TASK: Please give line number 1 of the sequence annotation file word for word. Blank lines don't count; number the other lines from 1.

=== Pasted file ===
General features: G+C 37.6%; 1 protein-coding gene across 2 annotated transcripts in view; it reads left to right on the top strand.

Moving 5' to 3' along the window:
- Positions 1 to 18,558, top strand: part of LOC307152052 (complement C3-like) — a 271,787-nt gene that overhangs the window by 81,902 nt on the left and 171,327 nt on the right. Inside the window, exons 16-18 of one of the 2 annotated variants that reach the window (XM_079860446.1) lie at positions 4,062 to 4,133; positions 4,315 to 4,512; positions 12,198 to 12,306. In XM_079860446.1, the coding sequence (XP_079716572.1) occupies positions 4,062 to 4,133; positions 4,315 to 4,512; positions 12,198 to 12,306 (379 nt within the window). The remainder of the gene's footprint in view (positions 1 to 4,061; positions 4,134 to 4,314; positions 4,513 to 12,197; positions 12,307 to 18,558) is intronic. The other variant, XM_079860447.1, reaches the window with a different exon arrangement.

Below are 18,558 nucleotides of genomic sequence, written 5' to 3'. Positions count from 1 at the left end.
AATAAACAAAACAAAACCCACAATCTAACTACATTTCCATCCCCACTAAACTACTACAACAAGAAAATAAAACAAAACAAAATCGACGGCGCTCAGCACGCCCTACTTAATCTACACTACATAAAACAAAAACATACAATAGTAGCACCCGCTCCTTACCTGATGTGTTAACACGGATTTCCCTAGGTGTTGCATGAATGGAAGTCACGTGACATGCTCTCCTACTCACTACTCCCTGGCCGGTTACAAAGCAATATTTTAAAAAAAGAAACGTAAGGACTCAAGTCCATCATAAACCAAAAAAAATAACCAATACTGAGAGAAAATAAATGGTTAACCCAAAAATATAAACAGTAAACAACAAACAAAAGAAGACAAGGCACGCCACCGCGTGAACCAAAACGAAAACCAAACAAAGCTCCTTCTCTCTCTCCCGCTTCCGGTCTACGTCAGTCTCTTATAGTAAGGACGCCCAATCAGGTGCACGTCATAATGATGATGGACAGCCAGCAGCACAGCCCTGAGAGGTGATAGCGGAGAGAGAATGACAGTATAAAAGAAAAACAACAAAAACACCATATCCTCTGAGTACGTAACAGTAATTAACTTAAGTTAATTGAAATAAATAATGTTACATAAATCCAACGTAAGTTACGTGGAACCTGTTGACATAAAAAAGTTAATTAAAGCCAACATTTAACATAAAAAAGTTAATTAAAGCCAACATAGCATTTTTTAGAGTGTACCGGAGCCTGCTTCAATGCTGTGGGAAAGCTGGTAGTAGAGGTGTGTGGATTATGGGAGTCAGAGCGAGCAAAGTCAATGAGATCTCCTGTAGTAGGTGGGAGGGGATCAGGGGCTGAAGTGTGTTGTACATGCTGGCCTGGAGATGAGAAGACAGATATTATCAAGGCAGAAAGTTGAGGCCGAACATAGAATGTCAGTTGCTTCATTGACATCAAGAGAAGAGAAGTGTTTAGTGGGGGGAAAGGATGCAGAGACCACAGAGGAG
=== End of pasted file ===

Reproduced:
General features: G+C 37.6%; 1 protein-coding gene across 2 annotated transcripts in view; it reads left to right on the top strand.